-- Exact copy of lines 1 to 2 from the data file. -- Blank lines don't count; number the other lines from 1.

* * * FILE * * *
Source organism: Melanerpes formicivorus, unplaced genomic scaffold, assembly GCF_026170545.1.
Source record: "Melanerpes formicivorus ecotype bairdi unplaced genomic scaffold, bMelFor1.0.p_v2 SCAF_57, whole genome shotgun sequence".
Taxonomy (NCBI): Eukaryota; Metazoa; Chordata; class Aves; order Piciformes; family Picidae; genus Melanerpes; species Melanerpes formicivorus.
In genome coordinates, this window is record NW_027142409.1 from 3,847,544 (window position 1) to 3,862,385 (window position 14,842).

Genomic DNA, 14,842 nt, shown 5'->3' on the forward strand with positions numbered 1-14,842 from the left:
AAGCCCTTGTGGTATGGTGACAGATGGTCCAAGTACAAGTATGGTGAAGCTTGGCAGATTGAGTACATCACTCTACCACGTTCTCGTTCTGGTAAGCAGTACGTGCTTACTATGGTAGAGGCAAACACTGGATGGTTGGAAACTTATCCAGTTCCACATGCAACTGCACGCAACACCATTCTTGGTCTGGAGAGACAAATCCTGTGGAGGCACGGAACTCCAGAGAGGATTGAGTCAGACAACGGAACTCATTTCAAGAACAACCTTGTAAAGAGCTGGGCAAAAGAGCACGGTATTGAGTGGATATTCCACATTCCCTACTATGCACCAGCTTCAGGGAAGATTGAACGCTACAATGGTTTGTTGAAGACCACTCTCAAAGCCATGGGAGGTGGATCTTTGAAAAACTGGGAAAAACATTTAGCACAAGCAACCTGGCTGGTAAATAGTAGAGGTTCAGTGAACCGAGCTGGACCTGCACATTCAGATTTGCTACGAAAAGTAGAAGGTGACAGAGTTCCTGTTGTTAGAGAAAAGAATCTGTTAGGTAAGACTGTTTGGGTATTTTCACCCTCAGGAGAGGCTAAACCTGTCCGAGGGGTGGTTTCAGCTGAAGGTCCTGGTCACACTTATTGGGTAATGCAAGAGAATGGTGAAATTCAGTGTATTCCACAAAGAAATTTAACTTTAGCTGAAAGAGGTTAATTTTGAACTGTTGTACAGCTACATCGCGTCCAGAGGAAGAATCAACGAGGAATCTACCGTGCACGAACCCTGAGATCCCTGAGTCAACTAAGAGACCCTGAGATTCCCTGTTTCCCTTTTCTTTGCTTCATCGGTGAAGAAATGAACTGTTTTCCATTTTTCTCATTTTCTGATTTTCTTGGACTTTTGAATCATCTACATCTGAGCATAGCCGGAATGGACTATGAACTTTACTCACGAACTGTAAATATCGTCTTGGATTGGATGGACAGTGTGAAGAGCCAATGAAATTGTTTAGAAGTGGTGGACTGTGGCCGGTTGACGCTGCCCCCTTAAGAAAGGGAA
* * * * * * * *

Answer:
Source organism: Melanerpes formicivorus, unplaced genomic scaffold, assembly GCF_026170545.1.
Source record: "Melanerpes formicivorus ecotype bairdi unplaced genomic scaffold, bMelFor1.0.p_v2 SCAF_57, whole genome shotgun sequence".